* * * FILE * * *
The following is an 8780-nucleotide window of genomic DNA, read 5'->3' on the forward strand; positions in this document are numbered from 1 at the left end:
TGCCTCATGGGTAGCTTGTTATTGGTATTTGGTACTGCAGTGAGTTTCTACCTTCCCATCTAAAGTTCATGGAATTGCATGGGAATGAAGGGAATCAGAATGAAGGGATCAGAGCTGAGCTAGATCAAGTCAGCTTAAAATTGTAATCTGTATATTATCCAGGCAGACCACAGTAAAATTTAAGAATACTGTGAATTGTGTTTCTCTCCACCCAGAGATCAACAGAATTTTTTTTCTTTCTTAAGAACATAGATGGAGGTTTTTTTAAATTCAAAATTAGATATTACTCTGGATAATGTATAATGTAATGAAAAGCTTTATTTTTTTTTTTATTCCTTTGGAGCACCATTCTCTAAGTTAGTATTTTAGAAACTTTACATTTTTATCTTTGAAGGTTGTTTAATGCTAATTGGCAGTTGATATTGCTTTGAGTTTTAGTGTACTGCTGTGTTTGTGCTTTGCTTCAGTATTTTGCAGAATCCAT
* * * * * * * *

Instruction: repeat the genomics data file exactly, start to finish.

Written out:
The following is an 8780-nucleotide window of genomic DNA, read 5'->3' on the forward strand; positions in this document are numbered from 1 at the left end:
TGCCTCATGGGTAGCTTGTTATTGGTATTTGGTACTGCAGTGAGTTTCTACCTTCCCATCTAAAGTTCATGGAATTGCATGGGAATGAAGGGAATCAGAATGAAGGGATCAGAGCTGAGCTAGATCAAGTCAGCTTAAAATTGTAATCTGTATATTATCCAGGCAGACCACAGTAAAATTTAAGAATACTGTGAATTGTGTTTCTCTCCACCCAGAGATCAACAGAATTTTTTTTCTTTCTTAAGAACATAGATGGAGGTTTTTTTAAATTCAAAATTAGATATTACTCTGGATAATGTATAATGTAATGAAAAGCTTTATTTTTTTTTTTATTCCTTTGGAGCACCATTCTCTAAGTTAGTATTTTAGAAACTTTACATTTTTATCTTTGAAGGTTGTTTAATGCTAATTGGCAGTTGATATTGCTTTGAGTTTTAGTGTACTGCTGTGTTTGTGCTTTGCTTCAGTATTTTGCAGAATCCAT